Romans 5:15-19 teaches what is called realistic and federal
imputation. There are three "categories" of sin: 1) imputed
sin--from Adam; 2) inherited sin--from our ancestors; and, 3) personal
sins--committed by each of us. Since we would stand guilty on
all three counts, we are not overly concerned with the question, "Upon
which basis am I condemned?" However, Romans 5 very clearly tells us
that it happens to be upon the basis of our imputed sin from Adam that
we stand condemned. We might have viewed this a little differently if
we had never committed a personal act of sin ourselves. It may have
seemed unfair to be judged for Adam's sin if we did so much better than
him. However, we would still lack the righteousness
of Jesus Christ
(Romans 3:22), and thus be unworthy of God's glory. We must recognize
that what we really deserve is eternity in Hell. We still lack His
righteousness and cannot enter heaven on our own. We are free to try,
but all our human efforts will fail. Yes, it may seem unfair, but it
isn't, and it doesn't change the truth. Unfairness is only in the eyes
of the condemned.
Romans 5 teaches federal imputation. This is the beauty of this
passage--that if we stand condemned through the sin of one man, "much more"
did the grace of God abound to many through Christ.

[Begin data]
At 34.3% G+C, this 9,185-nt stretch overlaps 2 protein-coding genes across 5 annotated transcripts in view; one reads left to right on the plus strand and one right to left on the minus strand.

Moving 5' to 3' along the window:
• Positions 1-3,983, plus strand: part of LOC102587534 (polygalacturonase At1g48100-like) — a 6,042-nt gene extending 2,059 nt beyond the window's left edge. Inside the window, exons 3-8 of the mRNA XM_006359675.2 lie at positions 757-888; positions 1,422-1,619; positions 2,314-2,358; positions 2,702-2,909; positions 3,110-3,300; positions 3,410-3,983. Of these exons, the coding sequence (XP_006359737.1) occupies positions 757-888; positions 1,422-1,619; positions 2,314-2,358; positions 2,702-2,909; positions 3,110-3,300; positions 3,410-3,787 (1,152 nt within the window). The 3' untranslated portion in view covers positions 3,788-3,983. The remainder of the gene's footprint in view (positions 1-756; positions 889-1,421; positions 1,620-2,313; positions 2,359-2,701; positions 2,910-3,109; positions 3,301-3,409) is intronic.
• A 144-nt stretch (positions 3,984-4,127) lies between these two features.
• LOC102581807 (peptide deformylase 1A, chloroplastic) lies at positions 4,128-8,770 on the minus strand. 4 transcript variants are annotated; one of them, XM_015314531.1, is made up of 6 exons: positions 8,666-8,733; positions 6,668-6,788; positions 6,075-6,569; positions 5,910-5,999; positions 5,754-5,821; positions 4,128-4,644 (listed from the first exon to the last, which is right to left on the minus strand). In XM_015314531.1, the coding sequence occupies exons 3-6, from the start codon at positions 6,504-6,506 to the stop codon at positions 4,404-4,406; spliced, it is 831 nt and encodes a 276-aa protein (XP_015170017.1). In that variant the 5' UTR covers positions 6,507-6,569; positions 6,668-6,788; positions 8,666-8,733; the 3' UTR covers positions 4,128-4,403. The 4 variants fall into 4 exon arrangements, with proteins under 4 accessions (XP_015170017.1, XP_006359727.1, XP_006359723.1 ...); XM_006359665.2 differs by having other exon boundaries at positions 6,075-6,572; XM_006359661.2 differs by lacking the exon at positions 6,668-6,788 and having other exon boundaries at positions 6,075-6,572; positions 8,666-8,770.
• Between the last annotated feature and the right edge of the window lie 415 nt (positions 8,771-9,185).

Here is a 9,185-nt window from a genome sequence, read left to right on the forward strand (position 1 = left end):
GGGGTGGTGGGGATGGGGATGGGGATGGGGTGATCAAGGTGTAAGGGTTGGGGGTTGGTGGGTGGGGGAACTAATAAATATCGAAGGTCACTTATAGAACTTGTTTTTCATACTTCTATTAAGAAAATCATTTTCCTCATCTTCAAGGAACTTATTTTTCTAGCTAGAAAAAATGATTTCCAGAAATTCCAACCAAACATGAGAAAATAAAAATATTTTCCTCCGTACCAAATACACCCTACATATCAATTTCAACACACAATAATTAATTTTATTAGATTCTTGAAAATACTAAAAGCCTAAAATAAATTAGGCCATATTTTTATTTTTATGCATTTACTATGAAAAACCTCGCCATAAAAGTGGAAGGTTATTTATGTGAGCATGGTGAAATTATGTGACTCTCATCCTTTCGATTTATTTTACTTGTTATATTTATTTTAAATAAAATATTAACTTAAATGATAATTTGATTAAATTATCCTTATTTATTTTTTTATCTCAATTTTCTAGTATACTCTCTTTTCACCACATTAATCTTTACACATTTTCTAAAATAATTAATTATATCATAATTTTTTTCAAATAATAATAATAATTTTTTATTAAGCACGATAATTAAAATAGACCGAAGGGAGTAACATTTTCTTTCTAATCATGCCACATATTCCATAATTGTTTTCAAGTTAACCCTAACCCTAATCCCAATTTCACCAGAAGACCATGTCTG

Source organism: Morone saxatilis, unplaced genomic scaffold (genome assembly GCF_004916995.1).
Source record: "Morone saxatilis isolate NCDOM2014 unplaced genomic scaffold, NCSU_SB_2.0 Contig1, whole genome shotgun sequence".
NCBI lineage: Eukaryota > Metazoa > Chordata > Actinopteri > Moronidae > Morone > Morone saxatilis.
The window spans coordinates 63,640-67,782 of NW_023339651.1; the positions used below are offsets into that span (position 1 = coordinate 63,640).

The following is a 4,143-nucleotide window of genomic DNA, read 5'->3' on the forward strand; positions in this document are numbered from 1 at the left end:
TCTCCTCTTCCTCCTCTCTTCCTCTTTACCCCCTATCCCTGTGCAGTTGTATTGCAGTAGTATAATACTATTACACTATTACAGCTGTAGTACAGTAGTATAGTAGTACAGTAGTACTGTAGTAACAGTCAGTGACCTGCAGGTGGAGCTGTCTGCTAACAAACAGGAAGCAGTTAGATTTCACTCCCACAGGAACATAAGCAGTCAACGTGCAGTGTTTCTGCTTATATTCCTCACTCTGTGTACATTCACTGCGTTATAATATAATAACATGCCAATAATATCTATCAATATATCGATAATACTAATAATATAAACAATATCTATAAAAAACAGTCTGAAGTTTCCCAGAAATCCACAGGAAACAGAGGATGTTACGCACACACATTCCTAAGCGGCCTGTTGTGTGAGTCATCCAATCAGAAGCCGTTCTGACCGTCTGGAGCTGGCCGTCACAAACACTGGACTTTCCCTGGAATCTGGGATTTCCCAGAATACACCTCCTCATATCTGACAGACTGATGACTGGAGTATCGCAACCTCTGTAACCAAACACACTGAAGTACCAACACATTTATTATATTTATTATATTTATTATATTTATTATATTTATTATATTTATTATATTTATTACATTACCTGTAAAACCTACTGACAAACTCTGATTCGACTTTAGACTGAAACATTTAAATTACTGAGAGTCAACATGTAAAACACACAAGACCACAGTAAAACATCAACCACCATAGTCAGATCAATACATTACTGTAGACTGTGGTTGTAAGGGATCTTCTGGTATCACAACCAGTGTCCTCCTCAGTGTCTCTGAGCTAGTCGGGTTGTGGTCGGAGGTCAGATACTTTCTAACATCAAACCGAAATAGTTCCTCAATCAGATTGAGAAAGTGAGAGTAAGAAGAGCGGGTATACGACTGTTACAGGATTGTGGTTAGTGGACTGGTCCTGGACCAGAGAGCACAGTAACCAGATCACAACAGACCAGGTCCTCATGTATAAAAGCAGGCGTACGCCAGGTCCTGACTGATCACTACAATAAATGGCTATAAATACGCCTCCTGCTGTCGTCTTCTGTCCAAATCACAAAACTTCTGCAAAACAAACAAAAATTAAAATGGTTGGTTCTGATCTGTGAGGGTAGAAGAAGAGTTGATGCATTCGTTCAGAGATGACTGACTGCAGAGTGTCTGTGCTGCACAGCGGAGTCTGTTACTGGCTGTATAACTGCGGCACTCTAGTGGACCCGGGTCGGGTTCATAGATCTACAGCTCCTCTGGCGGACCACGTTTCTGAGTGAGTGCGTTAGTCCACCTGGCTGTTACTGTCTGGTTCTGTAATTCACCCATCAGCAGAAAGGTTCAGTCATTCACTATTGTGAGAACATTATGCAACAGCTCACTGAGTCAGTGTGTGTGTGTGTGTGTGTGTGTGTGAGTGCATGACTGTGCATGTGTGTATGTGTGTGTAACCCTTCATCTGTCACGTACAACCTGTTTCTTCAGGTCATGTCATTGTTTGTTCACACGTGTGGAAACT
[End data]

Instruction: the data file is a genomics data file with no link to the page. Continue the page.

Concerning Christ, he was pure since he had no earthly father, and
concerning Eve, she was Adam's progeny, in that she was born from
Adam's rib (Genesis 2:22). By Revelation 20, we are judged by our
deeds, but we each ate from the fruit of the tree of the knowledge of
good and evil while we were in Adam's loins. We each shared in this
deed. We are all damned personally and individually, not collectively.
Concerning personal volition, we must recognize that even our faith
comes from God.
Some have even suggested that the difference between men and women
includes a "sin gene" in men, which is passed to descendants through
the male. Under this hypothesis, women have one "perfect gene" to match
the "sin gene" of the male, but
the rest of the woman is polluted just as the men are. This theory
might explain how Jesus was born without a sin nature, not having a
The person who has a problem with realistic or federal imputation may
be making this whole issue more difficult than God intends for it to
be, perhaps by reading more into Romans 5:13-14 than is there. These
two verses simply tell us that
death reigned, even when no law was broken. In the context of
verses 12 through 19, these two verses only enforce the doctrine of
imputation. Sin may not have been imputed (inherited) during this time,
but it WAS imputed at the point in time when Adam sinned.
The real issue here may be election. God provides salvation
in His omniscience as he purposes (Romans 9:11,18), and we are led to
repentance by His kindness (Romans 2:4). It is His choice, not ours
(Romans 11:5). He chose us--we did not choose Him (Ephesians 1:4, II
Timothy 2:10). God is the one who is in control--not us. He prepared us
beforehand (Romans 9:23-24, Ephesians 2:10), and even the ungodly have
destiny predetermined (Jude 4). Volition is involved and faith is
required, but even our faith comes from God.
Owen Weber 2009